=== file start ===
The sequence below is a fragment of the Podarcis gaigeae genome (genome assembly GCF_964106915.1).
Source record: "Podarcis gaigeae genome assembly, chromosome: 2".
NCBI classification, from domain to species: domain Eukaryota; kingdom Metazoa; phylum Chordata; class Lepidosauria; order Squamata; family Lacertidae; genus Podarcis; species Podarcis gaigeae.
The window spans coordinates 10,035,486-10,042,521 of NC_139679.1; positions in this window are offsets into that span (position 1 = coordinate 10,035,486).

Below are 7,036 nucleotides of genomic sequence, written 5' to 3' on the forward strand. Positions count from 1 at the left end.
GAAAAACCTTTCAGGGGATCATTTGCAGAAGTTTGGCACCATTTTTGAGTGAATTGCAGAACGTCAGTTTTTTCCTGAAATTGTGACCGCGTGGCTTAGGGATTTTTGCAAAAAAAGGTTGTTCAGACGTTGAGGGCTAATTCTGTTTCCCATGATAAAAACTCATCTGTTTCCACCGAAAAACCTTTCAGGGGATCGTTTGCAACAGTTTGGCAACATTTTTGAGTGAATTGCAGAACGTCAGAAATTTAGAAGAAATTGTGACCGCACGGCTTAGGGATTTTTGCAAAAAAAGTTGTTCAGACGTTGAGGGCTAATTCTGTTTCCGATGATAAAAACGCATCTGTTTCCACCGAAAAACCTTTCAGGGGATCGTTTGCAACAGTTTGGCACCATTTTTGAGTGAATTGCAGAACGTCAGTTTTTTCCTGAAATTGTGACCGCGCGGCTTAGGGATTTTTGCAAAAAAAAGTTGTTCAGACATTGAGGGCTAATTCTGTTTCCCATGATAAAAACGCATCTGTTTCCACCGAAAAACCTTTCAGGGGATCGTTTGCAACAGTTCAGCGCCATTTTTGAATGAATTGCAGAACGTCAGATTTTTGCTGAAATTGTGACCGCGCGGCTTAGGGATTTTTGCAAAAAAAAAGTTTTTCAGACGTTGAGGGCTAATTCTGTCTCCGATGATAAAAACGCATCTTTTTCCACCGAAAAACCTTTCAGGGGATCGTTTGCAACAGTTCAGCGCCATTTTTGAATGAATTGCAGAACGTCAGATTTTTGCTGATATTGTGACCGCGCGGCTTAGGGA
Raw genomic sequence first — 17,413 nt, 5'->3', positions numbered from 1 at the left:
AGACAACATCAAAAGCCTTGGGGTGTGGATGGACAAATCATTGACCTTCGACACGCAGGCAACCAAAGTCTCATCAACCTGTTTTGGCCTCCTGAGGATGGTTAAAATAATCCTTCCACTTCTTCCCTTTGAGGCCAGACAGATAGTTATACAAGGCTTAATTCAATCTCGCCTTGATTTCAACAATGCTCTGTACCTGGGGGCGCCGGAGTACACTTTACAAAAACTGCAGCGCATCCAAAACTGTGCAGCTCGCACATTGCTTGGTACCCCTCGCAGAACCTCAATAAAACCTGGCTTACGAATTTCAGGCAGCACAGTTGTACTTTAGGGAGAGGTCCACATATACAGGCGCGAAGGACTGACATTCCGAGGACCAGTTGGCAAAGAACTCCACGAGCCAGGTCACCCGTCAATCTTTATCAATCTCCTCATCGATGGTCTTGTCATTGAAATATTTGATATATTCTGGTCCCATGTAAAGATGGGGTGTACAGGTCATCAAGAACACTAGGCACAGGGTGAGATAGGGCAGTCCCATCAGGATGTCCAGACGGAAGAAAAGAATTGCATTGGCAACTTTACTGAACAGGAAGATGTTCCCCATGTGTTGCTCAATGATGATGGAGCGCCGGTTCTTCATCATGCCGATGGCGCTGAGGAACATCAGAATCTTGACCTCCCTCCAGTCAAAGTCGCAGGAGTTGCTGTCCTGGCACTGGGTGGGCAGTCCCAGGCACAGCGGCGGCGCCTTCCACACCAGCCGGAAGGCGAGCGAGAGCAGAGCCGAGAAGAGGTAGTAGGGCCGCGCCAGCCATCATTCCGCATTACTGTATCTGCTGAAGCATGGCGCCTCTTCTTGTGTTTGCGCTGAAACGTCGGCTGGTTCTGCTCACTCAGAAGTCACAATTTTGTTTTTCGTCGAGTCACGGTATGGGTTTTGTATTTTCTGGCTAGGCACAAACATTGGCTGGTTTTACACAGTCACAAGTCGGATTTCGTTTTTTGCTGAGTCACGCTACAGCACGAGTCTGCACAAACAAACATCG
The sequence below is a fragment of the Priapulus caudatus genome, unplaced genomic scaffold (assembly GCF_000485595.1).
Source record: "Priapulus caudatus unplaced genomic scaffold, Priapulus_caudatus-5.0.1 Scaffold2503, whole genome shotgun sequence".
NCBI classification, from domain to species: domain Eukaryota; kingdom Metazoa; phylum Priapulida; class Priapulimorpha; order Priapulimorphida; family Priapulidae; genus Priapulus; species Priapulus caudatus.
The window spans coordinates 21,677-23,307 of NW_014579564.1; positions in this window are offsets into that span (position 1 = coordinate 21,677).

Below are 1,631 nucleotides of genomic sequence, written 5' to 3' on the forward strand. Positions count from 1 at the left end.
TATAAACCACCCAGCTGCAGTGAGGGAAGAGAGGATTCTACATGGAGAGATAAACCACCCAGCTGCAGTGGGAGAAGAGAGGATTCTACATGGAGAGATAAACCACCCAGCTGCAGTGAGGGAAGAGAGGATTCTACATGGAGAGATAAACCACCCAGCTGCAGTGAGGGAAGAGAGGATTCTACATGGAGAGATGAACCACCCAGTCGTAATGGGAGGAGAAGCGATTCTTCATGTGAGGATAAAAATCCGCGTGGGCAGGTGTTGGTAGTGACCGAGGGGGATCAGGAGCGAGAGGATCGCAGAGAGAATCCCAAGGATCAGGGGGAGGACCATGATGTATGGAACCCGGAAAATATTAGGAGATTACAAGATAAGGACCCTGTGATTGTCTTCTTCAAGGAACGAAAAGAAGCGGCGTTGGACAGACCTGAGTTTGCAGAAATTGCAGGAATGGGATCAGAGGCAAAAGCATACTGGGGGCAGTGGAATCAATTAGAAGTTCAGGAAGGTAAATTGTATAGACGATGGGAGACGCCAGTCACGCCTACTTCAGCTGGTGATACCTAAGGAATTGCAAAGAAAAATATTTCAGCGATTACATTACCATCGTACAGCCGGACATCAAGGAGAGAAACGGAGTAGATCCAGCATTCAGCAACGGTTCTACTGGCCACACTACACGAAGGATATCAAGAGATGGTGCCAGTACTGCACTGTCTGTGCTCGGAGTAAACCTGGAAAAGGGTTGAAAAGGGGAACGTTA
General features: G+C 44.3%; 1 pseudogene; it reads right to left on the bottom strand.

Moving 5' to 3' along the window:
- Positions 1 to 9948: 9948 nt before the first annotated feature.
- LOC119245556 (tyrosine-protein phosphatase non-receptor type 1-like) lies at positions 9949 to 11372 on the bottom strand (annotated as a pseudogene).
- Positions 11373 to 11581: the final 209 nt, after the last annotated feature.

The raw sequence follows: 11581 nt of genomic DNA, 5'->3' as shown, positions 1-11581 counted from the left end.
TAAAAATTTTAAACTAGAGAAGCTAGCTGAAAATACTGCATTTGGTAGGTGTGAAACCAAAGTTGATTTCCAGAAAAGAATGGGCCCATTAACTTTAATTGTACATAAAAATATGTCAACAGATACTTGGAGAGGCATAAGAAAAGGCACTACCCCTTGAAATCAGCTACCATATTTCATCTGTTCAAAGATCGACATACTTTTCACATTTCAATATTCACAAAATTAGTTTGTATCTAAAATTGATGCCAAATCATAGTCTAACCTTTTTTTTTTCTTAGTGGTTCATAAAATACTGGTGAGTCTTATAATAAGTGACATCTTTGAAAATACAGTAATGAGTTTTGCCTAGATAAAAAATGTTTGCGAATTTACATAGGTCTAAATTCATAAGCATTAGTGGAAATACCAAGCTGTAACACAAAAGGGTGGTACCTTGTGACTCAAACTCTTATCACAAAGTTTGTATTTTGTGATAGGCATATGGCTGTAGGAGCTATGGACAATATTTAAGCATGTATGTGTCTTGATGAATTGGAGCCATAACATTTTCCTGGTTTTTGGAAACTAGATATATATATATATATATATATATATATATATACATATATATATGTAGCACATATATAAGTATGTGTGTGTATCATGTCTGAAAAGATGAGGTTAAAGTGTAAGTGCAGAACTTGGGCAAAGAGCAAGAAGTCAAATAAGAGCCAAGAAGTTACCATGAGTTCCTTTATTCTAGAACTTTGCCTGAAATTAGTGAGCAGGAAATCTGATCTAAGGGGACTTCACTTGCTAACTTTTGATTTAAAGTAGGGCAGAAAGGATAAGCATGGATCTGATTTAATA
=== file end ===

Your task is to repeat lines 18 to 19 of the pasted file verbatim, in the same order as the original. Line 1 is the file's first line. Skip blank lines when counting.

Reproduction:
- LOC119245556 (tyrosine-protein phosphatase non-receptor type 1-like) lies at positions 9949 to 11372 on the bottom strand (annotated as a pseudogene).
- Positions 11373 to 11581: the final 209 nt, after the last annotated feature.